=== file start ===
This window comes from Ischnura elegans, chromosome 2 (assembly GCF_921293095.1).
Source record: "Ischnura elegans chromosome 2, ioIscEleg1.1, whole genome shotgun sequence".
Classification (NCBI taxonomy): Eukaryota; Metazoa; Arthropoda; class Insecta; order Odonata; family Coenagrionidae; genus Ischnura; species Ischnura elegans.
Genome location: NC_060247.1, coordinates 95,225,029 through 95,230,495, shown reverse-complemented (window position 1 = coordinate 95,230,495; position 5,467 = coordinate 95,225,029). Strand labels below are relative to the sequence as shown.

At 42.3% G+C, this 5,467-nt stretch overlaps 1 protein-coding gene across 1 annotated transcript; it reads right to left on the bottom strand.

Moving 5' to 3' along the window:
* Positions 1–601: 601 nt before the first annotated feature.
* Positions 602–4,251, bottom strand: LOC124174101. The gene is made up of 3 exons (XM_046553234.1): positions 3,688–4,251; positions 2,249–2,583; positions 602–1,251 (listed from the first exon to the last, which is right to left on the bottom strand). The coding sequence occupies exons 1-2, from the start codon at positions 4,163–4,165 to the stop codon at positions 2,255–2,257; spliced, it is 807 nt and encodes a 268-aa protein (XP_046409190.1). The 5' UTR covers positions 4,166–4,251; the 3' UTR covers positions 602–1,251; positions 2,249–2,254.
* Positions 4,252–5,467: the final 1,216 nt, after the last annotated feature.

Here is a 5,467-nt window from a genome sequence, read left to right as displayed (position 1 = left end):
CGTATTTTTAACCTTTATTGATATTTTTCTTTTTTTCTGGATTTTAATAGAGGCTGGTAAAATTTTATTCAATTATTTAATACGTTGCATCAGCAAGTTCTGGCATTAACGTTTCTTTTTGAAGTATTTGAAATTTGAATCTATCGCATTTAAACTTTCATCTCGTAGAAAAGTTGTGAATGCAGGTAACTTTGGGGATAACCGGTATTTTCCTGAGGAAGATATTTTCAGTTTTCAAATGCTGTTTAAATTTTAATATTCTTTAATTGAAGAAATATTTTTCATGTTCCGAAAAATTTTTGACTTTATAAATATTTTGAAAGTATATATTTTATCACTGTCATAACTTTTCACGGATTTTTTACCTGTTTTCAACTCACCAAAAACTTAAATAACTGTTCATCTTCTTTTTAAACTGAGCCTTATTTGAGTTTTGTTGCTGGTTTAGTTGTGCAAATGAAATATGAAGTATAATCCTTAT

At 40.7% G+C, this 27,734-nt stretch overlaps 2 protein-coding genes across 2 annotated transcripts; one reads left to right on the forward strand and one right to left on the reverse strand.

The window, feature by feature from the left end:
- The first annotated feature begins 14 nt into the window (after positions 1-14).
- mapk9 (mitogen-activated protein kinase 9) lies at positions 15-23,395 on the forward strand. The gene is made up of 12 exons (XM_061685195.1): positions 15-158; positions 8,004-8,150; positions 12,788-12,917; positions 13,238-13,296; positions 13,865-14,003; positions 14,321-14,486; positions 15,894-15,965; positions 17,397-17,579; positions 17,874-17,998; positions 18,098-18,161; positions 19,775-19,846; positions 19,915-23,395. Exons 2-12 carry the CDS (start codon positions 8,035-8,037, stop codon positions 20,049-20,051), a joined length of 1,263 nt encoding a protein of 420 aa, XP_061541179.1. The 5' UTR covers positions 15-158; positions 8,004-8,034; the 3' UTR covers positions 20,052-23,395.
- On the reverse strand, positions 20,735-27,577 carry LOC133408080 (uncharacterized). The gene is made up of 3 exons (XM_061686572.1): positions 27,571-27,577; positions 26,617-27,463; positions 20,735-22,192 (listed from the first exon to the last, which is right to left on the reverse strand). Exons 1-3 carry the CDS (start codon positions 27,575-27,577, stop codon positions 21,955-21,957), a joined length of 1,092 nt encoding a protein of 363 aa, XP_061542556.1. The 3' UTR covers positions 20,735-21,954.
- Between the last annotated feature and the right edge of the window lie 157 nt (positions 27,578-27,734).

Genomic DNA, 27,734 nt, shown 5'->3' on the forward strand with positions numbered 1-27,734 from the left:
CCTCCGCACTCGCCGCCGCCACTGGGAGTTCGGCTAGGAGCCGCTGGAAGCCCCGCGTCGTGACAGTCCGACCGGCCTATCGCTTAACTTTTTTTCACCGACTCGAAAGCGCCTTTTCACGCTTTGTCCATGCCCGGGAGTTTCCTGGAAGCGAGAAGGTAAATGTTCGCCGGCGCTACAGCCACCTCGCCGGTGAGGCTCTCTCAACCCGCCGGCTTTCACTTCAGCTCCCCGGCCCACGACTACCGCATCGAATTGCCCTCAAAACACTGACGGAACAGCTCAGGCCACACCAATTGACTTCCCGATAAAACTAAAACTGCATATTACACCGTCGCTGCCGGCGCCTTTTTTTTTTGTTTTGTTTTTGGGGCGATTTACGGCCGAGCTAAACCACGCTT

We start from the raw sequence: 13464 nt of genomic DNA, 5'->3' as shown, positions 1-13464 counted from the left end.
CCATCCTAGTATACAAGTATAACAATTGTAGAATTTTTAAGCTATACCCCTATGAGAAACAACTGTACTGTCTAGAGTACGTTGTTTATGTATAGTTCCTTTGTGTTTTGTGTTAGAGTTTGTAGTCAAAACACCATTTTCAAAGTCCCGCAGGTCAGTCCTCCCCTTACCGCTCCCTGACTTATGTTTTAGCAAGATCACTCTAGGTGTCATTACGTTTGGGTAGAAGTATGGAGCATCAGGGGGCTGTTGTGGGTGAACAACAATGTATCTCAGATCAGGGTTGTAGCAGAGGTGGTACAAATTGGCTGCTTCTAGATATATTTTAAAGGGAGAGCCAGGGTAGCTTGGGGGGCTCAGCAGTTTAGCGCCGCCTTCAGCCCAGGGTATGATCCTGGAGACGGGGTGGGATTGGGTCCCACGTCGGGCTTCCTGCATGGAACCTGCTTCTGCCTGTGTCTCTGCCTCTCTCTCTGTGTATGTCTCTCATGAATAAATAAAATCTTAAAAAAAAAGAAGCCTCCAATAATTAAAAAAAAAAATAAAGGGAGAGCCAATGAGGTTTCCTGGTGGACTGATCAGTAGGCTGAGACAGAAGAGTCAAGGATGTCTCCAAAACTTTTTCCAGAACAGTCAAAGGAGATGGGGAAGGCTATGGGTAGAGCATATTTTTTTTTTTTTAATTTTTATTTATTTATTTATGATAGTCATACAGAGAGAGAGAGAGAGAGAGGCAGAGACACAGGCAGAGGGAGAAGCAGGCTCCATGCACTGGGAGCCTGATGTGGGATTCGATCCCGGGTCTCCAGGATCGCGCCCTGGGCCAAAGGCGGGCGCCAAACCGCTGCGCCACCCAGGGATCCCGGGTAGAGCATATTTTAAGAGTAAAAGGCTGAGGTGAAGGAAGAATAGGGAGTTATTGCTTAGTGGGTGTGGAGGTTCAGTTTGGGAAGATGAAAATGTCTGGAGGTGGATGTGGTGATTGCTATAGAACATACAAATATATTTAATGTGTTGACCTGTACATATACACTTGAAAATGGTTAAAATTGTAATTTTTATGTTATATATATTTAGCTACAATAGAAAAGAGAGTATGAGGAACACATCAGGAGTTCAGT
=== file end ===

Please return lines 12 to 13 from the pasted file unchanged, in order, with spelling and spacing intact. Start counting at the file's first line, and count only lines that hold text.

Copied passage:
At 40.7% G+C, this 27,734-nt stretch overlaps 2 protein-coding genes across 2 annotated transcripts; one reads left to right on the forward strand and one right to left on the reverse strand.

The window, feature by feature from the left end: